Over the next several weeks, Coalition for Carolina will share videos from a recent conversation with former UNC System President Tom Ross. We start with the following two videos where Ross shares thoughts on how shared governance should work and what the original vision was for the board of trustees.
Coalition for Carolina: We talk a lot about “shared governance” how has that changed or evolved over the past 10 years?
Former UNC System President Tom Ross: “I think shared governance is a really fascinating concept in higher education, because the way it’s designed to work is for the faculty to have a role in the governance of institutions as well as the administration and governing boards. And I think it’s been healthy for universities to have that kind of shared governance. And over time, it has proven to be a smart way to govern institutions.
Over the last ten years, we’ve seen that begin to shift really everywhere around the country. And there’s been sort of [more] of a role of governing boards and perhaps a little bit lesser role for faculty in the way it’s working now.
I’m not sure if you go back historically and think about the role of faculty that is at the core of an institution. That [faculty] is what makes higher education what it is and what makes a university great is the quality of their faculty. And, so when you have a system that begins to have faculty playing a smaller or lesser role, then I think that can do damage over time to the university.”
Coalition for Carolina: We have a complicated governance hierarchy with legislators, the Board of Governors and boards of trustees. What do you think the role of the trustees is in this structure?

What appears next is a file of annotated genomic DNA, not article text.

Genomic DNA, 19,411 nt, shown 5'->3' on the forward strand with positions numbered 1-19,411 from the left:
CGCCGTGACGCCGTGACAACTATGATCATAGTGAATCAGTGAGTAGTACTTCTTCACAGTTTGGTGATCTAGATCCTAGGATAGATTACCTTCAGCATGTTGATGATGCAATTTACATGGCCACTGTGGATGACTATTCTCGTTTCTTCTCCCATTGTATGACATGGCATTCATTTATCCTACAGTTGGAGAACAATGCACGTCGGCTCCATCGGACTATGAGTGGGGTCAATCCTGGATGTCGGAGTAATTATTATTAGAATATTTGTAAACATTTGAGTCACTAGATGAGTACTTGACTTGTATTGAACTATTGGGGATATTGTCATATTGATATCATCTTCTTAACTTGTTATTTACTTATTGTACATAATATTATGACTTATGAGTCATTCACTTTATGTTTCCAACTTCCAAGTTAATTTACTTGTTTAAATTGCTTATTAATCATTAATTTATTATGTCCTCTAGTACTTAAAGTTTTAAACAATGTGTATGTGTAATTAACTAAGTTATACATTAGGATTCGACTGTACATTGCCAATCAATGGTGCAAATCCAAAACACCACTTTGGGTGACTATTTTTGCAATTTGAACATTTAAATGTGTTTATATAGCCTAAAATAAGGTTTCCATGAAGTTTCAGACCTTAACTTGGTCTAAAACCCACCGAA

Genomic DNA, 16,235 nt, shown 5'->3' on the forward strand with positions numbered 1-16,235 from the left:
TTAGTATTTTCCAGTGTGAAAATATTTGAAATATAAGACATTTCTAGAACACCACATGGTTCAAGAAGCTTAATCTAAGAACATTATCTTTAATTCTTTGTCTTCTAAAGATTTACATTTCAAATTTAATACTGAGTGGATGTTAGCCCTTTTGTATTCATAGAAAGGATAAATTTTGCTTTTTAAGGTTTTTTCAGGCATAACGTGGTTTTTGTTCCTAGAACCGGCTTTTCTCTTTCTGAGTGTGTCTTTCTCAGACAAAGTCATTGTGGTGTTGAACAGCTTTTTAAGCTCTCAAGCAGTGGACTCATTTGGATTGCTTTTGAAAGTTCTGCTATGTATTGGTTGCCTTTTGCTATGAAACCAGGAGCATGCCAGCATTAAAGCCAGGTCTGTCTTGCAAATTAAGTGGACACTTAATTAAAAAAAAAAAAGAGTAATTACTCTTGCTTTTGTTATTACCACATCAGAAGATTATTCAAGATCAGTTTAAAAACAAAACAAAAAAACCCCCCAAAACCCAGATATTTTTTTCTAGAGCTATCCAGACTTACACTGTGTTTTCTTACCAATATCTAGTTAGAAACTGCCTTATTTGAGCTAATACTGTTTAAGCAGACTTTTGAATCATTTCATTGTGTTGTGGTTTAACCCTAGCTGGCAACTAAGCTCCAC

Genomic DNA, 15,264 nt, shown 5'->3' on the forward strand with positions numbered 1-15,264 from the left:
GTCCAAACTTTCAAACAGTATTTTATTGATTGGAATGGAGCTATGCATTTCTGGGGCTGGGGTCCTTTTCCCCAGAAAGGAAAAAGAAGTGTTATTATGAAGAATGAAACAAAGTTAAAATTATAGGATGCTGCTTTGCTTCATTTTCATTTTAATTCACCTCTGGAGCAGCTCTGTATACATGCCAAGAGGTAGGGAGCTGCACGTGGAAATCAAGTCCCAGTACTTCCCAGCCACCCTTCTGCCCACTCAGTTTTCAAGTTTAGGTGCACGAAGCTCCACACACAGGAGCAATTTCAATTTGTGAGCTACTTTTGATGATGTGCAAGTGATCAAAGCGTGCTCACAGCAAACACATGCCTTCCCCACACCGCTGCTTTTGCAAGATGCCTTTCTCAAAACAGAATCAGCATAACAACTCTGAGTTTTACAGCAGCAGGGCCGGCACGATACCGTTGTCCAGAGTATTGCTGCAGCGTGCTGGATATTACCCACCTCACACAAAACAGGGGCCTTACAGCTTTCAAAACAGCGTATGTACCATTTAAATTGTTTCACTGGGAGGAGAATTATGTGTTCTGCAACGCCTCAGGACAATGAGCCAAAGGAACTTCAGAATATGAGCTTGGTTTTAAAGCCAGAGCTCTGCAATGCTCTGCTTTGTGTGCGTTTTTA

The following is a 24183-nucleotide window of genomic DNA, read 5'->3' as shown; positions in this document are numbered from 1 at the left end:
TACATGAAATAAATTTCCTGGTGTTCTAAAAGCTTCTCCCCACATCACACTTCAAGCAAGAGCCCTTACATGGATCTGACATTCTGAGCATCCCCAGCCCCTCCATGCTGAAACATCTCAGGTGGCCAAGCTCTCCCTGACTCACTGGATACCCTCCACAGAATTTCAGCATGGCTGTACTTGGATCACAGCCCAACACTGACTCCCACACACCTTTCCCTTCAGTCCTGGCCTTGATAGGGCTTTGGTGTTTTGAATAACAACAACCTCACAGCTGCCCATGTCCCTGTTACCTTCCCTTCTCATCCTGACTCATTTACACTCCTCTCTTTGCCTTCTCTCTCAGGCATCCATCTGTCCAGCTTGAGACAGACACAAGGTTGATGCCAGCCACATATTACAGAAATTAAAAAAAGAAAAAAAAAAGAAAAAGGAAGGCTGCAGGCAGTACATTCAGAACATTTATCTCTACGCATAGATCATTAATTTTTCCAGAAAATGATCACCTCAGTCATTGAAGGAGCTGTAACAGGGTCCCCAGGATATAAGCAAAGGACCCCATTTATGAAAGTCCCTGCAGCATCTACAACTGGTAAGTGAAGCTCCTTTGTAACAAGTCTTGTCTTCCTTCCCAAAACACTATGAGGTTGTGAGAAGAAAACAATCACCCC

Former UNC System President Tom Ross: “I think when you’re thinking about the role of the board of trustees and the governance structure, particularly in the UNC system, you have to remember that you have a board of governors [that] is really responsible for the major oversight and policy questions.
And, if you go back to when the system was created, we created a new board of governors to represent the whole state and look at all of the system. But we wanted to retain, or there was a movement to retain, boards of trustees because I think people felt like you needed a board on the campus because you wanted a group of people to promote the campus and to enthusiastically endorse that campus and go out and help the chancellor in any way they could. And that’s really what the tradition of the [board of] trustees has been– to advise and assist the chancellor, advise on the budget, advise on a number of different issues, including athletics and that sort of thing. But really to be a booster for the institution.And [while] they’ve had responsibility to approve tenure and some issues that are campus based, I think that [it] was appropriate to have that board [of trustees] really focused on advising the chancellor. But I think what you have to be careful of with a campus board of trustees is that it becomes more of an oversight operations board, which is really what the Board of Governors should be doing.”